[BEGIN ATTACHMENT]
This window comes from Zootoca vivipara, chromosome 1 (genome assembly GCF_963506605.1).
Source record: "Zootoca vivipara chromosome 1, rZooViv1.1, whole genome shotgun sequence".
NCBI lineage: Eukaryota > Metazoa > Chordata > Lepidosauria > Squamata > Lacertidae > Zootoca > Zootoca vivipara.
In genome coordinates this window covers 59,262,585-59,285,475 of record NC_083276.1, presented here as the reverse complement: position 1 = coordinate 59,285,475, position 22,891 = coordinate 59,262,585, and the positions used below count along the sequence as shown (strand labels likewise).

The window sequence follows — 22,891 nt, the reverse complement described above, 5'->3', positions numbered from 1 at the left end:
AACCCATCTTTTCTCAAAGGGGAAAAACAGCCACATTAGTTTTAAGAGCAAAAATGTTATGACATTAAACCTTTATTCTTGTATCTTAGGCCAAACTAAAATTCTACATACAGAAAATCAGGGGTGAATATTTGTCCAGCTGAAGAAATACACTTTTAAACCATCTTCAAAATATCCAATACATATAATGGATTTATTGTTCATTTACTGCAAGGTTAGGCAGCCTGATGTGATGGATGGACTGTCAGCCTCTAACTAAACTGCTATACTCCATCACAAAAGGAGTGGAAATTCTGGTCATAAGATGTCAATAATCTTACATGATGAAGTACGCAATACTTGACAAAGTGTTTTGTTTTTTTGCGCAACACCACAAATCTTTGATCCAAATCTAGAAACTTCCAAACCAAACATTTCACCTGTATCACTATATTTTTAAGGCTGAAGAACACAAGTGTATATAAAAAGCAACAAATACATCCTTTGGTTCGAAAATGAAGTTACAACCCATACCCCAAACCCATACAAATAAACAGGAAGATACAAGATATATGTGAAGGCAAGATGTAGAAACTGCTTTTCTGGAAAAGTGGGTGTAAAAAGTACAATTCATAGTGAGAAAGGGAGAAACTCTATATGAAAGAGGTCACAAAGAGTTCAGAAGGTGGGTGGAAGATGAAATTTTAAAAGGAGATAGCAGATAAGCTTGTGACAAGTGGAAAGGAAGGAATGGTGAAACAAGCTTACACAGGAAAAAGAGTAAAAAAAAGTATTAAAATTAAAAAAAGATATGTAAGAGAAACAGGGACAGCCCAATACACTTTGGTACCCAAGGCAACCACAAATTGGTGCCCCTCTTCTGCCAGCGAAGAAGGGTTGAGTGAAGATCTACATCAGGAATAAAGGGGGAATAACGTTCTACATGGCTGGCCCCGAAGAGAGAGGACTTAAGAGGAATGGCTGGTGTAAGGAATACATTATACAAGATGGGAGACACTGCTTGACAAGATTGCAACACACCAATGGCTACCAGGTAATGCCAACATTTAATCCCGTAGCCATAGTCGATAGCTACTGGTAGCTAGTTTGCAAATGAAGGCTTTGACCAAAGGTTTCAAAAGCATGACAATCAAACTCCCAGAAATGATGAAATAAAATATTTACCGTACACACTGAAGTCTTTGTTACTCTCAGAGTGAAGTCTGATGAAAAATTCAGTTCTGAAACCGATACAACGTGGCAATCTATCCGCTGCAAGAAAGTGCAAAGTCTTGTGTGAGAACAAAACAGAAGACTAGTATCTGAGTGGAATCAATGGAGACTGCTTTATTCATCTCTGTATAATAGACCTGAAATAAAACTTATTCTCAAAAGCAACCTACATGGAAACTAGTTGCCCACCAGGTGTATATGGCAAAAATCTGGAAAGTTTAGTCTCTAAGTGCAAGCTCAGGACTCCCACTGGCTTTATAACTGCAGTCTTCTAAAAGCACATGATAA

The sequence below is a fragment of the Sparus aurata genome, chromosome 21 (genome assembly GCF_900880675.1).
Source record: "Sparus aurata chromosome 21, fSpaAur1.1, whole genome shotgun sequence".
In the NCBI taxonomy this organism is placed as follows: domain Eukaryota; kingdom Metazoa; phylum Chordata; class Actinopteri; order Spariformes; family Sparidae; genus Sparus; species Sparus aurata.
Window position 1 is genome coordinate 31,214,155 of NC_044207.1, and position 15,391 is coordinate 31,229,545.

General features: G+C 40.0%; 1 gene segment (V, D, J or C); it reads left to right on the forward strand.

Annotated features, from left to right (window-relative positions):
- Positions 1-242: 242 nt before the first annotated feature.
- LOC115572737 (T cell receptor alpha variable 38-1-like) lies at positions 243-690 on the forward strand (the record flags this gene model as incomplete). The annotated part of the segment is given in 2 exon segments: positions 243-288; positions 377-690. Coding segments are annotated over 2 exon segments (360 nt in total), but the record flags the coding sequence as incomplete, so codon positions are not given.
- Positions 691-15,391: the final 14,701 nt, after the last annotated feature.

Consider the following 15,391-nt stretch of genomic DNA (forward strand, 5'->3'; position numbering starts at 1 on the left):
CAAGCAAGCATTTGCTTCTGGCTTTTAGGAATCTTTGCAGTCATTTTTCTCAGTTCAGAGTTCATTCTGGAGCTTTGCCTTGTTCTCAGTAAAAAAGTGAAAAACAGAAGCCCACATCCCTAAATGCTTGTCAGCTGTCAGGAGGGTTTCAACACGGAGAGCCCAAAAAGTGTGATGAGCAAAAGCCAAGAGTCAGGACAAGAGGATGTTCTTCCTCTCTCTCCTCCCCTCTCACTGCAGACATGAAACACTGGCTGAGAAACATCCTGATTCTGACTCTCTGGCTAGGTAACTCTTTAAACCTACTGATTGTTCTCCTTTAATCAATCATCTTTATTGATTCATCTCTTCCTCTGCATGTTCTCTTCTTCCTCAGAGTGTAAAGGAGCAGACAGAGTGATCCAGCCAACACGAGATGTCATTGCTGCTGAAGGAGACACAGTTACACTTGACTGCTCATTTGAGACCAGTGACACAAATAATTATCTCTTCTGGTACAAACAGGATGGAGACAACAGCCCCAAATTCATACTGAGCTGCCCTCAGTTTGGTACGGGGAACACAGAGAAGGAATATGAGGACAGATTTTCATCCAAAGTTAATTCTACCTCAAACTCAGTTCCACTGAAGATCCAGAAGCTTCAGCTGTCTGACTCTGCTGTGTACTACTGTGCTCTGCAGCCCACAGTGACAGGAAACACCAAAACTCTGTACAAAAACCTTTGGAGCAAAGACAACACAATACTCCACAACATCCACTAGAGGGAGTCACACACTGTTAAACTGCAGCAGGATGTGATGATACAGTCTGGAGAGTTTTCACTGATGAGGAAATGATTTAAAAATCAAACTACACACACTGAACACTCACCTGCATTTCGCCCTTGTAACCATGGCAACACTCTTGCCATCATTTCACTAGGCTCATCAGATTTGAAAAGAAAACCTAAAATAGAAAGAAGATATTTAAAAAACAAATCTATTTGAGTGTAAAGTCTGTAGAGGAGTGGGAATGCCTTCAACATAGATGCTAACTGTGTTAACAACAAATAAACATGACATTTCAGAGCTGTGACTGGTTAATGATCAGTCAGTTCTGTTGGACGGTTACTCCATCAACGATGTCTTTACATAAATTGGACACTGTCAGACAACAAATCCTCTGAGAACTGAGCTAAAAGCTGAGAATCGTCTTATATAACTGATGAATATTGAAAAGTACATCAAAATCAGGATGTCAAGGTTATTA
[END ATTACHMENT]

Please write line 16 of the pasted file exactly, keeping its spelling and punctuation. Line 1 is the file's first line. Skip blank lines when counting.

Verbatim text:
Consider the following 15,391-nt stretch of genomic DNA (forward strand, 5'->3'; position numbering starts at 1 on the left):